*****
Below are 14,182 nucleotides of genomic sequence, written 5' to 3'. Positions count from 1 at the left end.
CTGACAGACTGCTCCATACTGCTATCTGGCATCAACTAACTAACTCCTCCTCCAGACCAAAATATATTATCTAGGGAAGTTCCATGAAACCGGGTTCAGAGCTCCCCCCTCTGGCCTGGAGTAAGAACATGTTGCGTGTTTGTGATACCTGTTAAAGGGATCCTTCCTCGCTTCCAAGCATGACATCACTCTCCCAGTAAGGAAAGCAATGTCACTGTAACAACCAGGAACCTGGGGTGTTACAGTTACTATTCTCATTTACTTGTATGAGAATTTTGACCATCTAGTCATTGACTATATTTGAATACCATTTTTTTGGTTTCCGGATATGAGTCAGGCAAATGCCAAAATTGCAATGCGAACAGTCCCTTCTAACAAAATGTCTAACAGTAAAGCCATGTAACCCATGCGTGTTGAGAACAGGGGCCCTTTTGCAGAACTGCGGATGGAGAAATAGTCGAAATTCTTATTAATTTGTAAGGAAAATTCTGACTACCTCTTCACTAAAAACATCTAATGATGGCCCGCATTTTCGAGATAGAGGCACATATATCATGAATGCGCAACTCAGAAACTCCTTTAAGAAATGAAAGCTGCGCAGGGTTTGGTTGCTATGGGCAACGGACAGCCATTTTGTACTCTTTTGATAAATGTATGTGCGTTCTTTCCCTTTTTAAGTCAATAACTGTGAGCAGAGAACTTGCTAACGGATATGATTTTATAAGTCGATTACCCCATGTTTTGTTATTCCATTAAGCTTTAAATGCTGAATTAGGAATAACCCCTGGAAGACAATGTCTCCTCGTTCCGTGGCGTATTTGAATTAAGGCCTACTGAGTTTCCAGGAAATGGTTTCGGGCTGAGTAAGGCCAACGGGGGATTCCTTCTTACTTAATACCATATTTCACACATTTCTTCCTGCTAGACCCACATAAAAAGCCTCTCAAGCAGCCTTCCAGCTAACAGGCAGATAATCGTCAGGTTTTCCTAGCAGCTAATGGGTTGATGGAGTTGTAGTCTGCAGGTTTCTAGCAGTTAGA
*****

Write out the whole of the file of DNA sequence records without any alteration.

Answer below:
Below are 14,182 nucleotides of genomic sequence, written 5' to 3'. Positions count from 1 at the left end.
CTGACAGACTGCTCCATACTGCTATCTGGCATCAACTAACTAACTCCTCCTCCAGACCAAAATATATTATCTAGGGAAGTTCCATGAAACCGGGTTCAGAGCTCCCCCCTCTGGCCTGGAGTAAGAACATGTTGCGTGTTTGTGATACCTGTTAAAGGGATCCTTCCTCGCTTCCAAGCATGACATCACTCTCCCAGTAAGGAAAGCAATGTCACTGTAACAACCAGGAACCTGGGGTGTTACAGTTACTATTCTCATTTACTTGTATGAGAATTTTGACCATCTAGTCATTGACTATATTTGAATACCATTTTTTTGGTTTCCGGATATGAGTCAGGCAAATGCCAAAATTGCAATGCGAACAGTCCCTTCTAACAAAATGTCTAACAGTAAAGCCATGTAACCCATGCGTGTTGAGAACAGGGGCCCTTTTGCAGAACTGCGGATGGAGAAATAGTCGAAATTCTTATTAATTTGTAAGGAAAATTCTGACTACCTCTTCACTAAAAACATCTAATGATGGCCCGCATTTTCGAGATAGAGGCACATATATCATGAATGCGCAACTCAGAAACTCCTTTAAGAAATGAAAGCTGCGCAGGGTTTGGTTGCTATGGGCAACGGACAGCCATTTTGTACTCTTTTGATAAATGTATGTGCGTTCTTTCCCTTTTTAAGTCAATAACTGTGAGCAGAGAACTTGCTAACGGATATGATTTTATAAGTCGATTACCCCATGTTTTGTTATTCCATTAAGCTTTAAATGCTGAATTAGGAATAACCCCTGGAAGACAATGTCTCCTCGTTCCGTGGCGTATTTGAATTAAGGCCTACTGAGTTTCCAGGAAATGGTTTCGGGCTGAGTAAGGCCAACGGGGGATTCCTTCTTACTTAATACCATATTTCACACATTTCTTCCTGCTAGACCCACATAAAAAGCCTCTCAAGCAGCCTTCCAGCTAACAGGCAGATAATCGTCAGGTTTTCCTAGCAGCTAATGGGTTGATGGAGTTGTAGTCTGCAGGTTTCTAGCAGTTAGA